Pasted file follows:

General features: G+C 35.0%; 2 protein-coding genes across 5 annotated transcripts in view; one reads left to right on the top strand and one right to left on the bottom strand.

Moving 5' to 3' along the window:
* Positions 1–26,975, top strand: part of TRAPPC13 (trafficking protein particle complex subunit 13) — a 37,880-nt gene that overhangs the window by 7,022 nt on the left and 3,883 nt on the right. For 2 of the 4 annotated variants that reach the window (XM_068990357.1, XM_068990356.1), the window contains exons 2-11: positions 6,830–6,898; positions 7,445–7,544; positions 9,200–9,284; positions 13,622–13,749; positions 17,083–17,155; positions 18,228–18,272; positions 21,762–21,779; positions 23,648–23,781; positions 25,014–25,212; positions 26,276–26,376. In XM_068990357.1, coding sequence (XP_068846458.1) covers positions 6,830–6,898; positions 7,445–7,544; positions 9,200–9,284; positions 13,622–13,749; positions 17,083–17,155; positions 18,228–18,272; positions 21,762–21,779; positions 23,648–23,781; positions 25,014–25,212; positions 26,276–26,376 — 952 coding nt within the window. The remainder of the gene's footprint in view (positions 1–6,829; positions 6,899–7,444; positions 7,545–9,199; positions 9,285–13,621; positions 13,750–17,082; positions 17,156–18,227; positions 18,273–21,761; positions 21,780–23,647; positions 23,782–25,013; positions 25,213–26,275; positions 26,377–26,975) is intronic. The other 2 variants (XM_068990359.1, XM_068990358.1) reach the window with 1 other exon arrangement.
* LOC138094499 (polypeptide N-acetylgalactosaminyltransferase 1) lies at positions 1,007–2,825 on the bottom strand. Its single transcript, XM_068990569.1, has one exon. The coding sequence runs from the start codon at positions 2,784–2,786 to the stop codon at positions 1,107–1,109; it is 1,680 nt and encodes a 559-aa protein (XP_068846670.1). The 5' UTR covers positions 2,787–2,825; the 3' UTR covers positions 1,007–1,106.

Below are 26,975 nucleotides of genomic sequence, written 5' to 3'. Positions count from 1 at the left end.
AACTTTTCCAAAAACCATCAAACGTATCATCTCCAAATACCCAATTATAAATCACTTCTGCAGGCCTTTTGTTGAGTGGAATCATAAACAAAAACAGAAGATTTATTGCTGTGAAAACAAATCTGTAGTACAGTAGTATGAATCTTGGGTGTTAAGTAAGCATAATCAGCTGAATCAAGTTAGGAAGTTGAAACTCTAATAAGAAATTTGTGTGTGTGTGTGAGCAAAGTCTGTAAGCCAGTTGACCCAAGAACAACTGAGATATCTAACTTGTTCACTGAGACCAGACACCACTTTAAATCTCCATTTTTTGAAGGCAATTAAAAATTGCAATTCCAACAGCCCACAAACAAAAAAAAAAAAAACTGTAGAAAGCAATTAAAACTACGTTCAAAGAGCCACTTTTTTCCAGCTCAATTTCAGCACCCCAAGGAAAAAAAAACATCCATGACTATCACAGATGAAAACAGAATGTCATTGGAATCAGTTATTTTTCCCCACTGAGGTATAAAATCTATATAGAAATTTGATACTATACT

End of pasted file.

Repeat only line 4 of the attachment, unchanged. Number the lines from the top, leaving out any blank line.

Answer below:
* LOC138094499 (polypeptide N-acetylgalactosaminyltransferase 1) lies at positions 1,007–2,825 on the bottom strand. Its single transcript, XM_068990569.1, has one exon. The coding sequence runs from the start codon at positions 2,784–2,786 to the stop codon at positions 1,107–1,109; it is 1,680 nt and encodes a 559-aa protein (XP_068846670.1). The 5' UTR covers positions 2,787–2,825; the 3' UTR covers positions 1,007–1,106.